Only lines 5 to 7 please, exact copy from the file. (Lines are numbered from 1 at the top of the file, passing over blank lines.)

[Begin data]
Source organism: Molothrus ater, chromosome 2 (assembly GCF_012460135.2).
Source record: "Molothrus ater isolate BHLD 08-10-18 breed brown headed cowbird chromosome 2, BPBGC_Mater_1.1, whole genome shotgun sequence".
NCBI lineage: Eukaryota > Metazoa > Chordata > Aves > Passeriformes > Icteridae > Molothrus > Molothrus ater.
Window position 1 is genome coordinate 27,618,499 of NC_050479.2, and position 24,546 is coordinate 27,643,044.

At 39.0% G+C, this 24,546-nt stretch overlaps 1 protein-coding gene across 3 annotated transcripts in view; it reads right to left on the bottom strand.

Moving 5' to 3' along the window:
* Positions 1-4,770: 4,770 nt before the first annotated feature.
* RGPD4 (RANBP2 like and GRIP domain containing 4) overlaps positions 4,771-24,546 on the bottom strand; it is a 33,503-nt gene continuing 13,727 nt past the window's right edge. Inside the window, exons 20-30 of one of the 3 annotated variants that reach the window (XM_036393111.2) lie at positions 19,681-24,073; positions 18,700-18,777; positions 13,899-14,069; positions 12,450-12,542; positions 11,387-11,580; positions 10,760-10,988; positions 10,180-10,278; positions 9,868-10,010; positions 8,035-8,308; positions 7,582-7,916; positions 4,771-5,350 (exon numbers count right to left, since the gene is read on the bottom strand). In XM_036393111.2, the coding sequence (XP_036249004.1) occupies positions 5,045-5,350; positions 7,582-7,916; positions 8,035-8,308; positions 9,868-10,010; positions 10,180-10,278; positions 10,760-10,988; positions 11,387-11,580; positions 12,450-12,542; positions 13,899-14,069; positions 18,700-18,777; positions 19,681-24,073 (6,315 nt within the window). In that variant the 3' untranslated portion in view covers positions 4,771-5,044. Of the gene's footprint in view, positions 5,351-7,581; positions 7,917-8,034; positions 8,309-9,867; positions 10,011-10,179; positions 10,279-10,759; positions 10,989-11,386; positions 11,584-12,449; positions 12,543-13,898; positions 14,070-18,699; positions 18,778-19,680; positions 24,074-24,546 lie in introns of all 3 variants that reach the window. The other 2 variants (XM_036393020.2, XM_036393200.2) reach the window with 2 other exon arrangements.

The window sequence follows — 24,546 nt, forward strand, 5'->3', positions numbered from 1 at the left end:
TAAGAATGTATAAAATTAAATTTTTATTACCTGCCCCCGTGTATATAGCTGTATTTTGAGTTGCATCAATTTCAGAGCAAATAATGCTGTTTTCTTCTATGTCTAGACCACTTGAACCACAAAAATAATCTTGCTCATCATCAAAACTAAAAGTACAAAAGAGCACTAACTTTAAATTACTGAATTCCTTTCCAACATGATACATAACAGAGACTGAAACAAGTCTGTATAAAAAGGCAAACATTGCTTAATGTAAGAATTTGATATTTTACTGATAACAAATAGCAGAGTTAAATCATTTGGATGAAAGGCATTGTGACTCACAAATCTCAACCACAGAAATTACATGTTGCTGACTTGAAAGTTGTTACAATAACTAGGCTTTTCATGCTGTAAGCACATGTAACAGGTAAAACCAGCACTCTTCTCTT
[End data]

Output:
At 39.0% G+C, this 24,546-nt stretch overlaps 1 protein-coding gene across 3 annotated transcripts in view; it reads right to left on the bottom strand.

Moving 5' to 3' along the window:
* Positions 1-4,770: 4,770 nt before the first annotated feature.